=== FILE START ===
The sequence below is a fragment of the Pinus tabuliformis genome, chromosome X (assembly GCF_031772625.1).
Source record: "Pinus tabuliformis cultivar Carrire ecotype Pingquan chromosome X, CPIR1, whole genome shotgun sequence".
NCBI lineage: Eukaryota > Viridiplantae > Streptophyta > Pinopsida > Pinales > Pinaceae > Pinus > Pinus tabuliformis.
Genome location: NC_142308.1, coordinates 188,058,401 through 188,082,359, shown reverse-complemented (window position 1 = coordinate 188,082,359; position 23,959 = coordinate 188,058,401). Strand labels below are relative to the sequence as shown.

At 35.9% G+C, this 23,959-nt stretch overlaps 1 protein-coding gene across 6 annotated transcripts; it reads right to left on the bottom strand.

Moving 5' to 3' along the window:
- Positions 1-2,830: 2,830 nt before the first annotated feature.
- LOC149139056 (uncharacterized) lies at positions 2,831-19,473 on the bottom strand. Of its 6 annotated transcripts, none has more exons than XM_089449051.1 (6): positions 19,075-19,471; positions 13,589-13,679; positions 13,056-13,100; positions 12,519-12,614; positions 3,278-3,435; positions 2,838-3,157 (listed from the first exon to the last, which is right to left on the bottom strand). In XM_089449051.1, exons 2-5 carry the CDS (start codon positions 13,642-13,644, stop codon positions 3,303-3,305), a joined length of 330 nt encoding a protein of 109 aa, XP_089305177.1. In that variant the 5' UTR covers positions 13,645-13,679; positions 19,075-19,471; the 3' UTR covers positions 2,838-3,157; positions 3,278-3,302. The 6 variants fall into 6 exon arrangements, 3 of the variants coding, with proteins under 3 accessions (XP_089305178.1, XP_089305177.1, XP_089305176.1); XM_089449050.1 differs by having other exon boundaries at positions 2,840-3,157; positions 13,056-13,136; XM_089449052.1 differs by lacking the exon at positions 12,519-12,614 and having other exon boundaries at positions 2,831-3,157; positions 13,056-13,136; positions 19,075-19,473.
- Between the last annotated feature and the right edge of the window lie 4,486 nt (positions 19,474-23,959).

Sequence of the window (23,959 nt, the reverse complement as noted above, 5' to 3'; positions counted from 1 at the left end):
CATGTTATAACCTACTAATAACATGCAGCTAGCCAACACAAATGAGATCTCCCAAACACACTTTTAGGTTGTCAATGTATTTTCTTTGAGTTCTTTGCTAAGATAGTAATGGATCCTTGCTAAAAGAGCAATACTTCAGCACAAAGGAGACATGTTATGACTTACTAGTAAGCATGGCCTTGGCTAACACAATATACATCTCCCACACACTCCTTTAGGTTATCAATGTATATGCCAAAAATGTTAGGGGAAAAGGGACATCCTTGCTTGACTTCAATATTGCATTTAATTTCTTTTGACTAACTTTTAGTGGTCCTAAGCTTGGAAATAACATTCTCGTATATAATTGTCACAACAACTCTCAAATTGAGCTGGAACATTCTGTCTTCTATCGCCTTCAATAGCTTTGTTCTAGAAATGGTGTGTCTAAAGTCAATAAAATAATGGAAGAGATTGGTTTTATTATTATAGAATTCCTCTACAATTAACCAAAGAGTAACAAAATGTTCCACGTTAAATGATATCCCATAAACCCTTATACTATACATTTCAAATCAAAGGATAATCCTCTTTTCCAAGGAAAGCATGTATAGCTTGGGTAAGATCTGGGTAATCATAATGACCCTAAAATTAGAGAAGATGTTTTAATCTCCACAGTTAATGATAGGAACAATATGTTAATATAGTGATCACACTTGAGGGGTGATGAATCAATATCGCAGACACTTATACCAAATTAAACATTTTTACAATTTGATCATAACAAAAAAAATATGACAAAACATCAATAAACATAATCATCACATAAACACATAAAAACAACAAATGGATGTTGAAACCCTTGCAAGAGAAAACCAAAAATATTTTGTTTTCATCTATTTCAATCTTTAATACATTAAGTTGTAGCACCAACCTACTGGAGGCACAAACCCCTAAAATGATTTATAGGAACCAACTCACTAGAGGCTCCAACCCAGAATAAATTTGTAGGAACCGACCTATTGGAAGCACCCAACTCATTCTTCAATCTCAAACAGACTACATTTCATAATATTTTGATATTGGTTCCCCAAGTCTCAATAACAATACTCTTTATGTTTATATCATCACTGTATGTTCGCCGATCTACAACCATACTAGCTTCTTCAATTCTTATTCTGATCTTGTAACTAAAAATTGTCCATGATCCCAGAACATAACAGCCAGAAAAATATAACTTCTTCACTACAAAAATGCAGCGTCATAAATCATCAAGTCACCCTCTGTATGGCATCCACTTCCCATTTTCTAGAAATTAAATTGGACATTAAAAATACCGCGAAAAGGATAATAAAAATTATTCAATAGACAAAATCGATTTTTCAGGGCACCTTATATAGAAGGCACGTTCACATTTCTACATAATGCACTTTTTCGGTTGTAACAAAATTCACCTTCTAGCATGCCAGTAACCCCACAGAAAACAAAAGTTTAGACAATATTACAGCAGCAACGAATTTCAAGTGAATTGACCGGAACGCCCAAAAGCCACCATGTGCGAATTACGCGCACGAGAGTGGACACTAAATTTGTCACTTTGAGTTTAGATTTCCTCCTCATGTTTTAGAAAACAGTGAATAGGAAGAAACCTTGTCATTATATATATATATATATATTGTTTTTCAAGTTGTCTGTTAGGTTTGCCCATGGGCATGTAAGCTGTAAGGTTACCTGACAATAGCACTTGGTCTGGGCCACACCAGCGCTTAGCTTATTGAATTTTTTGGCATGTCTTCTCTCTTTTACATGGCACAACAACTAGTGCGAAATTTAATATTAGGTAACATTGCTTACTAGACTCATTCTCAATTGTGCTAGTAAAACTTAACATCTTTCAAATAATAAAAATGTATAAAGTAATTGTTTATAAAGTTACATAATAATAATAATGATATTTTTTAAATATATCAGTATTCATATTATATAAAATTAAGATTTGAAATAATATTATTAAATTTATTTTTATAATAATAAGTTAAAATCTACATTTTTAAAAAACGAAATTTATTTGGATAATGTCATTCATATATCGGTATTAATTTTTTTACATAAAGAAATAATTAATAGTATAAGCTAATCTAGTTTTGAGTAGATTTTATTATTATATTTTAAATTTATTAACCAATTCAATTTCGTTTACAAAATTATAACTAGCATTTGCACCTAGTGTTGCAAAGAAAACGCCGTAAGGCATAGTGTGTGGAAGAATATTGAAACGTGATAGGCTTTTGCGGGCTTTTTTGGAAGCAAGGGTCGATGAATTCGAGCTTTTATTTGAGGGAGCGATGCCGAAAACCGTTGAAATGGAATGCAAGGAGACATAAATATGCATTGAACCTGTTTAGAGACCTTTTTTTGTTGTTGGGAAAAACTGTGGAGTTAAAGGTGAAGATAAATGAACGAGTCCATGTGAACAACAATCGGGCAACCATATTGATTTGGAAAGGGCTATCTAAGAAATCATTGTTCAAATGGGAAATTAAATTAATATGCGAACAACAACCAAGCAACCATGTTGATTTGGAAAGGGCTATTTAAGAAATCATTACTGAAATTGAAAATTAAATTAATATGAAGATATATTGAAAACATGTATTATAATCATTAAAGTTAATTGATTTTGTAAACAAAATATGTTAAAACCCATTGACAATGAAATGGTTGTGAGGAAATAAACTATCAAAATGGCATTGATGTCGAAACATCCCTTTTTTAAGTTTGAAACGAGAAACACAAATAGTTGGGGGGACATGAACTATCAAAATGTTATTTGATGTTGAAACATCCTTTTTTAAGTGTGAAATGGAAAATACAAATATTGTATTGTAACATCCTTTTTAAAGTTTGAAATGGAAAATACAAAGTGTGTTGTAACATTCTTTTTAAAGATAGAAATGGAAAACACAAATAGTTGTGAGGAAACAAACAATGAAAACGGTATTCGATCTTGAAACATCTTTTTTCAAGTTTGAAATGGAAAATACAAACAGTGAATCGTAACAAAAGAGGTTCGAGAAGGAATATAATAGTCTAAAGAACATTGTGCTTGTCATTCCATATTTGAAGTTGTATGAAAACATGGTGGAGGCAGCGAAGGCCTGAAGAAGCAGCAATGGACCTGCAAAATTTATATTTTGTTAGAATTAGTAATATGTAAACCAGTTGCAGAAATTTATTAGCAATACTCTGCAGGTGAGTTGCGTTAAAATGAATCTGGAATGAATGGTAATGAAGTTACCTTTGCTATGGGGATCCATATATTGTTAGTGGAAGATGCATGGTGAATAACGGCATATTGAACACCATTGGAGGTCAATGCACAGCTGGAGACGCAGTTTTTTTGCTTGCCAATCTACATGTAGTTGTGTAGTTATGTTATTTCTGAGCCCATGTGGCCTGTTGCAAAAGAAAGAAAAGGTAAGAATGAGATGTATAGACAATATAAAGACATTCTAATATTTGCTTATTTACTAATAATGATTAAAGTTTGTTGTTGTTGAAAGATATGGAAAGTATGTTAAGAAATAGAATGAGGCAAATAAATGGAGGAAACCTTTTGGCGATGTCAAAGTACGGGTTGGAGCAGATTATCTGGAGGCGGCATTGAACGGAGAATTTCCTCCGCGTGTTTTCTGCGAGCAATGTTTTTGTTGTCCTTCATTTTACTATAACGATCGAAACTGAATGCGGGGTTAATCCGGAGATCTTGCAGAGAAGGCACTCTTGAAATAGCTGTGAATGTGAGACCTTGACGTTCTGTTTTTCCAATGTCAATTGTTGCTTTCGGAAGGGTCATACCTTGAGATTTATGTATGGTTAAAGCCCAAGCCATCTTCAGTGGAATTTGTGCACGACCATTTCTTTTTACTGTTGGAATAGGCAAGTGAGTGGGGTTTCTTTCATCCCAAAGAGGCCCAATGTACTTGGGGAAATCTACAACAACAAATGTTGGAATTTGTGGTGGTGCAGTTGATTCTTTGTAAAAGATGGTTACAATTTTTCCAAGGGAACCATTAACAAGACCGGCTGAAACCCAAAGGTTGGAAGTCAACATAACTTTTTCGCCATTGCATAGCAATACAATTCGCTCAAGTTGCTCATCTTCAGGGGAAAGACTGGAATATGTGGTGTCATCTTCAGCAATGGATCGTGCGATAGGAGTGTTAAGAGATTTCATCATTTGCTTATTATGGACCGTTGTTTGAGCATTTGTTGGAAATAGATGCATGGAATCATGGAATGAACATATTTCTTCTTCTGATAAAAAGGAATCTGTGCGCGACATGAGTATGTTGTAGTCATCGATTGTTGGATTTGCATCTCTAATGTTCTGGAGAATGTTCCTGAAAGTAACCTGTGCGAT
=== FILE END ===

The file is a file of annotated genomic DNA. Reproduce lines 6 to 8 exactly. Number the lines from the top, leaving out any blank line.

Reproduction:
Moving 5' to 3' along the window:
- Positions 1-2,830: 2,830 nt before the first annotated feature.
- LOC149139056 (uncharacterized) lies at positions 2,831-19,473 on the bottom strand. Of its 6 annotated transcripts, none has more exons than XM_089449051.1 (6): positions 19,075-19,471; positions 13,589-13,679; positions 13,056-13,100; positions 12,519-12,614; positions 3,278-3,435; positions 2,838-3,157 (listed from the first exon to the last, which is right to left on the bottom strand). In XM_089449051.1, exons 2-5 carry the CDS (start codon positions 13,642-13,644, stop codon positions 3,303-3,305), a joined length of 330 nt encoding a protein of 109 aa, XP_089305177.1. In that variant the 5' UTR covers positions 13,645-13,679; positions 19,075-19,471; the 3' UTR covers positions 2,838-3,157; positions 3,278-3,302. The 6 variants fall into 6 exon arrangements, 3 of the variants coding, with proteins under 3 accessions (XP_089305178.1, XP_089305177.1, XP_089305176.1); XM_089449050.1 differs by having other exon boundaries at positions 2,840-3,157; positions 13,056-13,136; XM_089449052.1 differs by lacking the exon at positions 12,519-12,614 and having other exon boundaries at positions 2,831-3,157; positions 13,056-13,136; positions 19,075-19,473.